The Boston Planning & Development Agency (BPDA) held a town hall-style hearing at the Long Wharf Marriott on Thursday evening to discuss the Chiofaro Company’s proposed Pinnacle at Central Wharf.
The room was filled to capacity with several individuals being turned away, prompting the BPDA to call for a repeat meeting of the hearing at a date to be determined. Chiofaro presented plans for their 600-foot, mixed-use tower, which can be reviewed in full in the project notification form (PNF).
According to the plans, the tower would have approximately 865,000 sq. ft. and the outside Harborwalk would be part of 28,000 sq. ft. of open space, meeting the 50% Chapter 91 requirement set forth under the recent Downtown Waterfront Municipal Harbor Plan. There would be 200 residential units and 538,000 sq. ft. of office space, plus 42,000 sq. ft. of amenity space including retail and restaurant.
The Pinnacle project has not been without its share of controversy, with ongoing litigation and pressure from the New England Aquarium (NEAQ), the Conservation Law Foundation (CLF), and Harbor Towers. Rob Caridad, representing Chiofaro, assured the audience that “the Chiofaro Company is open to hearing your feedback for a collective vision.” Indeed, the Chiofaro representatives faced many questions from concerned parties.
One of the most vocal voices of opposition came from Vikki Spruill, President of the NEAQ. Spruill had previously commented: “Is this the right kind of project for Boston at this moment in time, given concerns about inclusivity and climate change? We have a chance to do this right, and in my opinion, this is not that project.” At Thursday’s gathering, Spruill’s statements were aligned as such, stating that the NEAQ stood in staunch opposition.
Representation from Boston Harbor Now (BHN) expressed mixed opinions. On the one hand, BHN applauded the aspects of Chapter 91 inclusion, which had been considered in addition to the City’s efforts. Kathy Abbot, BHN President and CEO raised her own concerns stating, “It’s more than a catalyst we need,” in response to Caridad’s observation that the Pinnacle Project could serve as a noteworthy example of access, activation and climate resiliency.
George Bentley, professor and NEAQ volunteer, strongly urged caution and consideration regarding the potential buildup and flow of water beneath the Pinnacle project site. Bentley also expressed dismay at the possible adverse impacts resulting from another high-rise tower causing abrupt changes to nocturnal navigation patterns of birds, insects, and bats. Bentley concluded by remarking that, “It is a violation of everything we had previously believed and built upon—you don’t construct high-rises so close to the shoreline, the idea is to build them farther away.”
Jennifer A.P. Carso, an attorney from CMBG3 Law Firm, provided the most direct view of approval and also added, “There are two sides to every story. I don’t believe anyone in this room considers the current site to be an attractive building. It’s an eyesore as it stands. The question is, Where are we? Change brings out fear in others, as opposed to science and principles.”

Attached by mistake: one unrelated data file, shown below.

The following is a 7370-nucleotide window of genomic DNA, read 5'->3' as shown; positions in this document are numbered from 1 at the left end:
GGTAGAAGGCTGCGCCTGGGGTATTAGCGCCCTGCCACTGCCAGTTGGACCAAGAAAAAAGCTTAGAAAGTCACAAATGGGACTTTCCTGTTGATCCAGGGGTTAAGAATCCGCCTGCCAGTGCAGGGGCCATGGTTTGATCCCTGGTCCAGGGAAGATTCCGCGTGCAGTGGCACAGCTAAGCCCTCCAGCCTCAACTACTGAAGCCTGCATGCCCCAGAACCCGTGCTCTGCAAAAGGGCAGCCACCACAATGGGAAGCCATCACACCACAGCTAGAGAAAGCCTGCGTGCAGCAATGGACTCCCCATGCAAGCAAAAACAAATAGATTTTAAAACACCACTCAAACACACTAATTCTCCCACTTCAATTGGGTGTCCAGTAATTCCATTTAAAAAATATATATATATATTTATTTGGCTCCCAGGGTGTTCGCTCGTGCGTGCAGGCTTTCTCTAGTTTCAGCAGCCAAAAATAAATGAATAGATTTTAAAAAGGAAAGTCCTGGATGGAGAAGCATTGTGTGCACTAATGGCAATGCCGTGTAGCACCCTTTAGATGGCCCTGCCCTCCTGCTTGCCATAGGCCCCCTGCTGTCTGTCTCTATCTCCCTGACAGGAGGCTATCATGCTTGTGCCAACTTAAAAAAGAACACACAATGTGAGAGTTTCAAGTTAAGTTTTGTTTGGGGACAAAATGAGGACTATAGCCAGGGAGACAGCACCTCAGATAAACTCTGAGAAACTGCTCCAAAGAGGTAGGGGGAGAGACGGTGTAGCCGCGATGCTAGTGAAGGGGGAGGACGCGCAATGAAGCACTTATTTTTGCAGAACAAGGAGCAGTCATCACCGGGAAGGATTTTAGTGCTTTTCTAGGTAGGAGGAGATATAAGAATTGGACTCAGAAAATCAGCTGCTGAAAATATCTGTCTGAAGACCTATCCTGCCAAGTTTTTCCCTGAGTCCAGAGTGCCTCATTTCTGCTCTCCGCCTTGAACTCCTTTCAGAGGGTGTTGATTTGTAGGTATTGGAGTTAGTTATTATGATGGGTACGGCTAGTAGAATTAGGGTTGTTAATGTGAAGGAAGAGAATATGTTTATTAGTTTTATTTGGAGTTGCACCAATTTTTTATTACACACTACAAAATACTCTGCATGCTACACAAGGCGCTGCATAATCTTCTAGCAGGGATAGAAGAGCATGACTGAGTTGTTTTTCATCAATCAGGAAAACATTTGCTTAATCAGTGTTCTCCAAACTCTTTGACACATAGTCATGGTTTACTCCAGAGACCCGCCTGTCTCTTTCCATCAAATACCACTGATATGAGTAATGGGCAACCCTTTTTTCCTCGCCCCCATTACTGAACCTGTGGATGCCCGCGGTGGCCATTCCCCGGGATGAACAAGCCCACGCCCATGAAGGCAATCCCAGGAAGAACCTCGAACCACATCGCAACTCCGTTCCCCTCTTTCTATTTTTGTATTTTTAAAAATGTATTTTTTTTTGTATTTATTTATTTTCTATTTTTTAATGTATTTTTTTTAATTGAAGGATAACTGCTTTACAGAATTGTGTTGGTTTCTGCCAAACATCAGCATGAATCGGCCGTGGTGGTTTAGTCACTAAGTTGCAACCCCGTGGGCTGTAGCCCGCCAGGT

While Ken, a Wharf District office worker, expressed concerns over blocked waterfront views, Evy, another Wharf District resident, argued to the contrary stating, “Compromise. We don’t have exclusive rights on our views.”
Bruce Berman, Save the Harbor Save the Bay’s Director of Strategy, acknowledged the persistence of those who have consistently attended over 46 meetings as part of the public engagement process and concluded his impartial statement observing: “It isn’t over. Nobody is here who doesn’t love the waterfront.”
Marc Margulies, President of the Wharf District Council, referenced the WDC’s Public Realm vision-defining efforts. Technical questions related to where utilities would be located/accessed for Harbor Tower residents as well as some confusion on the logistics/operations of the parking entrances were asked, with Caridad clarifying that “There is a midblock entrance which services inbound passenger vehicles, while outbound is reserved for vehicles enroute to the loading docks.”
The comment period has been extended to April 3rd 2020. BPDA agents repeatedly called for written comments to be sent in. As the process itself, in respect to Article 80, is currently in the Stage 2 phase, the present situation is still very fluid.
3 Replies to “Harbor Garage Redevelopment Meeting Draws Maxed Out Crowd”
My wife tells me at least 75 people were turned away because of a too small meeting space.
Interesting. Many of the residents will also work in the building and commute by elevator. Otherwise, a lot of congestion considering the gold rush of construction. I remember the old Boston evacuation plan was fairly hopeless, just grim. I guess that was a waste of time.
This meeting was held right after a Biogen employee meeting was held at the Marriott. Subsequently 3 of their employees were diagnosed with coronavirus and all attendees have been asked to quarantine themselves. This is hitting close to home.
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